kingmt
April 21, 2012, 11:39 PM
You should get a scale. Your loads are still to light.

There was a bit to much info there. I can't tell if your asking questions or answering them.

Lost Sheep
April 22, 2012, 12:50 AM
Hello
I am currently loading .40, 9mm Luger, and .45 ACP. Here are my results thus far. I am currently using a lee loadmaster with the pro auto disk measuring system. I also use a factory crimp die although that is soon to change to a taper die (which many recommend over a factory crimp die).
I think you will find that the FCD is a taper crimp die. Lee does taper crimp dies for cartridges typically found in autoloaders and roll crimp dies for cartridges found in revolvers as their default.
[/QUOTE]
I think you will find that the FCD is a taper crimp die. Some people turn the Lee FCD into a crimp-only die by simply knocking out the sizing ring.

You can also use the #3 die to seat and crimp. You can do this in one combined step, or by adjusting the die as separate steps. However, for the $10 a second seat/crimp die costs, that may not be worth it.

Lost Sheep

GLOOB
April 29, 2012, 12:10 AM
I can't see this. If you flip it in a box you still have to take it out of the box to put in the loading block. Why not just take it from the shell holder & put in the tray? I can see why you would think that because it is faster to get through your flaring but overall your adding more time to the process.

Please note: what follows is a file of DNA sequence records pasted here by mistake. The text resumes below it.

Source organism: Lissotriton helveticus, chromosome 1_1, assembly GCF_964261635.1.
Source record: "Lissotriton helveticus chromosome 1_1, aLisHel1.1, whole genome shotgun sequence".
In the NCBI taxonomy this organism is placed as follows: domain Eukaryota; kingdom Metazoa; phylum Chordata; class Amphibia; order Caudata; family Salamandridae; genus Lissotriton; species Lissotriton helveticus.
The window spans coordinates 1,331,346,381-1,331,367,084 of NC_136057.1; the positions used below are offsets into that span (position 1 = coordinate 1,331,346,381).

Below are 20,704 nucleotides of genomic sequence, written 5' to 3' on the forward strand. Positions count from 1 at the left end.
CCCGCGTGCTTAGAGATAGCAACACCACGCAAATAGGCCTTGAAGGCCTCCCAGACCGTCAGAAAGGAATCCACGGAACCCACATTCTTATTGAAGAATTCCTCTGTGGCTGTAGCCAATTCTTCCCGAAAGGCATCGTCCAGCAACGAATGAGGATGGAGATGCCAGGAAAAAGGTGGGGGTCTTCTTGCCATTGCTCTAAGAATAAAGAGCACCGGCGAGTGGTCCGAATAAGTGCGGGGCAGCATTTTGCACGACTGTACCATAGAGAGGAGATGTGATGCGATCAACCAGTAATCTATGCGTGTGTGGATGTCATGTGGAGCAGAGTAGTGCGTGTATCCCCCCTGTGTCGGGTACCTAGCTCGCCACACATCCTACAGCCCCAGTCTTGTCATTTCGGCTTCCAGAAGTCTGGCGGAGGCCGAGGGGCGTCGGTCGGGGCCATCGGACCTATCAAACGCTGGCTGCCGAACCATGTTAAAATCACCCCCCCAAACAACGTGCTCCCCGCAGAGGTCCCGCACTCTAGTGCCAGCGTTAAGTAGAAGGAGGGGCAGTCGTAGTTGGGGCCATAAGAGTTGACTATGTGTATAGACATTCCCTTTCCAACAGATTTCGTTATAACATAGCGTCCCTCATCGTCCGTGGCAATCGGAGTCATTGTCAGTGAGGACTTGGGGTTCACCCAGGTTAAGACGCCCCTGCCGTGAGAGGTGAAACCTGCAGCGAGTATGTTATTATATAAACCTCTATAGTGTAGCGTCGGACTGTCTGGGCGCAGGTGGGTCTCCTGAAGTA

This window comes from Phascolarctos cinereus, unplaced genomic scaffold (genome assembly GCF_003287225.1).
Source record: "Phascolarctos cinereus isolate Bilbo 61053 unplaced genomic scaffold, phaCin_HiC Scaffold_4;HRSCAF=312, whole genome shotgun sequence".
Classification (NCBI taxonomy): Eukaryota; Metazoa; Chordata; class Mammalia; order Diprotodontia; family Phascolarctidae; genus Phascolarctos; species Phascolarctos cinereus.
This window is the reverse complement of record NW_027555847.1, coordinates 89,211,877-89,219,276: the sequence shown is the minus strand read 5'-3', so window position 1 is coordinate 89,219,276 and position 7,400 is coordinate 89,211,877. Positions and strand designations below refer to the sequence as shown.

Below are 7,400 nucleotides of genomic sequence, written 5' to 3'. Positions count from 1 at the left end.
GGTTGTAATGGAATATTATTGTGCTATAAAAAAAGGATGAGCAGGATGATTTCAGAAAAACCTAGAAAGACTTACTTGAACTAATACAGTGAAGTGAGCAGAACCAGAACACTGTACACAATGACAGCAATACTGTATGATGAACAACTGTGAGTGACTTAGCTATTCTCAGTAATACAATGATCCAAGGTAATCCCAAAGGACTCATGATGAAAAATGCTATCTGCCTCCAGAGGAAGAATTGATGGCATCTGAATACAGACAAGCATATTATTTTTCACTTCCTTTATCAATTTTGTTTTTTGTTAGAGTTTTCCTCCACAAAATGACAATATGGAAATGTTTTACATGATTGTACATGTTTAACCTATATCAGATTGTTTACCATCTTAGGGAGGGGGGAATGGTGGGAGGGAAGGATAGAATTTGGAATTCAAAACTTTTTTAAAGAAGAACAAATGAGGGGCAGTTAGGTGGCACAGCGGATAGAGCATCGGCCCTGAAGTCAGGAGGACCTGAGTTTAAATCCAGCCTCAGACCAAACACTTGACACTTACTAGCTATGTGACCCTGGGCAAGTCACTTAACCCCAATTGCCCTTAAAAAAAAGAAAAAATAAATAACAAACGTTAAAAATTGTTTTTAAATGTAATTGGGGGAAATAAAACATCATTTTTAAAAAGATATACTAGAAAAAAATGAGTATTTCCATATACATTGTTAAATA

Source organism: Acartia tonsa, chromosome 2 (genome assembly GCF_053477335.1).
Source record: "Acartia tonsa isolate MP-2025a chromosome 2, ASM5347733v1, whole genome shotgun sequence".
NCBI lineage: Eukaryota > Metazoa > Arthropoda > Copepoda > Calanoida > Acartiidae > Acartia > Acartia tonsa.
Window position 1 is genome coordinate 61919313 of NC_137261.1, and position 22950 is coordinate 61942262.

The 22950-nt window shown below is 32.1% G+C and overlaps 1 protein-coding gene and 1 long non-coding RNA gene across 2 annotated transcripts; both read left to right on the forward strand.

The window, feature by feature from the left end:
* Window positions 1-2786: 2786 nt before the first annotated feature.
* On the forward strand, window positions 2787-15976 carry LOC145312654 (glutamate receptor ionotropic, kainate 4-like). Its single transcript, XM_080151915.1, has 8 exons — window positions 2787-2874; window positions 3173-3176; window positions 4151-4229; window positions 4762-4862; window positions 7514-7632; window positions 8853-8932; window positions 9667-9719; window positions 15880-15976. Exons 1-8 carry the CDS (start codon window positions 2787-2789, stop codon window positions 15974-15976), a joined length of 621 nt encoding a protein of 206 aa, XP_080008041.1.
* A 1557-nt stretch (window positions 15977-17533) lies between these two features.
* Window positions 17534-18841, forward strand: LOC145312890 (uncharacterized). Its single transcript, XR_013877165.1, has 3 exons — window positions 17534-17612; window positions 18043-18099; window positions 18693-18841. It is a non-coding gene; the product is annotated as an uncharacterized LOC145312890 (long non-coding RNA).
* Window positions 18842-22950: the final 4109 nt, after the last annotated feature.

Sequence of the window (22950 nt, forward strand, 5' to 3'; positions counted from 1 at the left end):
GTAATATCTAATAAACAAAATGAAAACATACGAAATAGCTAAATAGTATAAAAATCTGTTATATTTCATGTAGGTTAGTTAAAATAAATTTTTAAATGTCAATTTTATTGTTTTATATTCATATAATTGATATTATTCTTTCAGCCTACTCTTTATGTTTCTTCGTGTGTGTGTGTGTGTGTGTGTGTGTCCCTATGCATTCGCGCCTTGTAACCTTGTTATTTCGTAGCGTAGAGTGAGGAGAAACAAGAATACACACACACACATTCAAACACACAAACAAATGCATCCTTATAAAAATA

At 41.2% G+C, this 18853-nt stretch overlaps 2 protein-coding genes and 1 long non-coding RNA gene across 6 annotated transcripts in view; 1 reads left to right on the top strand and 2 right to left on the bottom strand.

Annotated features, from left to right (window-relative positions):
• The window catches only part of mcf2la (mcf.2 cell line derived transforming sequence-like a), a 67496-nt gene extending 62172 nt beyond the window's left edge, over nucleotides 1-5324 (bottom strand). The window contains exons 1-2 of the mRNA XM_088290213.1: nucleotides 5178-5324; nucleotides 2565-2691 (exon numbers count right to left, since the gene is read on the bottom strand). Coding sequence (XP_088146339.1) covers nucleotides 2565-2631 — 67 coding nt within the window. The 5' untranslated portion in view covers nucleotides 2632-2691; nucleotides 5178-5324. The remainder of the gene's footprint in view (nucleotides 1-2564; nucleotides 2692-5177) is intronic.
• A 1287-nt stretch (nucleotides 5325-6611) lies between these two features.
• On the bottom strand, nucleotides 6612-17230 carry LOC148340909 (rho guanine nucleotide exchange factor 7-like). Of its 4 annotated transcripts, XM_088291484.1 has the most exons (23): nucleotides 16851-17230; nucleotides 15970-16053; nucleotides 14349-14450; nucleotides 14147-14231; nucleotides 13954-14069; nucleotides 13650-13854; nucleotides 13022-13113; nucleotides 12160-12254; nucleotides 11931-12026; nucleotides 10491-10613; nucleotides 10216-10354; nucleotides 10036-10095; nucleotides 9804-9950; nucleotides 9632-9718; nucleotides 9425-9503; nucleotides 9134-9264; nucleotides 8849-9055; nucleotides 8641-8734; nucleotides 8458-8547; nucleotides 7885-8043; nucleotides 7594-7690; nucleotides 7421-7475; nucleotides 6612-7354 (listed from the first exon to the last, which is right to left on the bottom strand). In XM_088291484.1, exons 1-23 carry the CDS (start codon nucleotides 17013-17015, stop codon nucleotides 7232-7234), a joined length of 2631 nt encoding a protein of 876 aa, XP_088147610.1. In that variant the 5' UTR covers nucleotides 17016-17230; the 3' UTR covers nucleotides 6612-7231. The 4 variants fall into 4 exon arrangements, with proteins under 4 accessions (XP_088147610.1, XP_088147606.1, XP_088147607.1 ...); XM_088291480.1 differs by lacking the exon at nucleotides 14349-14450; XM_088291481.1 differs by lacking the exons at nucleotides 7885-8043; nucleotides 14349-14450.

No, because setting up your powder measure on top of your SS press takes awhile. Filling it, settling it, and putting it away again. And then you have to take it all down and switch to the seating die for every time your loading blocks are filled, unless you have two SS presses. Using a scoop, you can also improve your economy of motion, cuz you can set your powder up right next to your loading block. So you can actually maybe gain back some of that minimal lost time you spent flaring, even without considering the setup and switching time for the powder measure.

BTW, I'm not flipping the flared case into a box. The shellholder is set to 3 o-clock. So the flared case drops into a bin to the right of the press, automatically, when I put the next case in. It's over twice as fast that way. The press is practically in constant motion, spitting out flared cases. Just take care you don't accidentally flare your finger, cuz it hurts. :)

Lost Sheep
April 29, 2012, 12:20 AM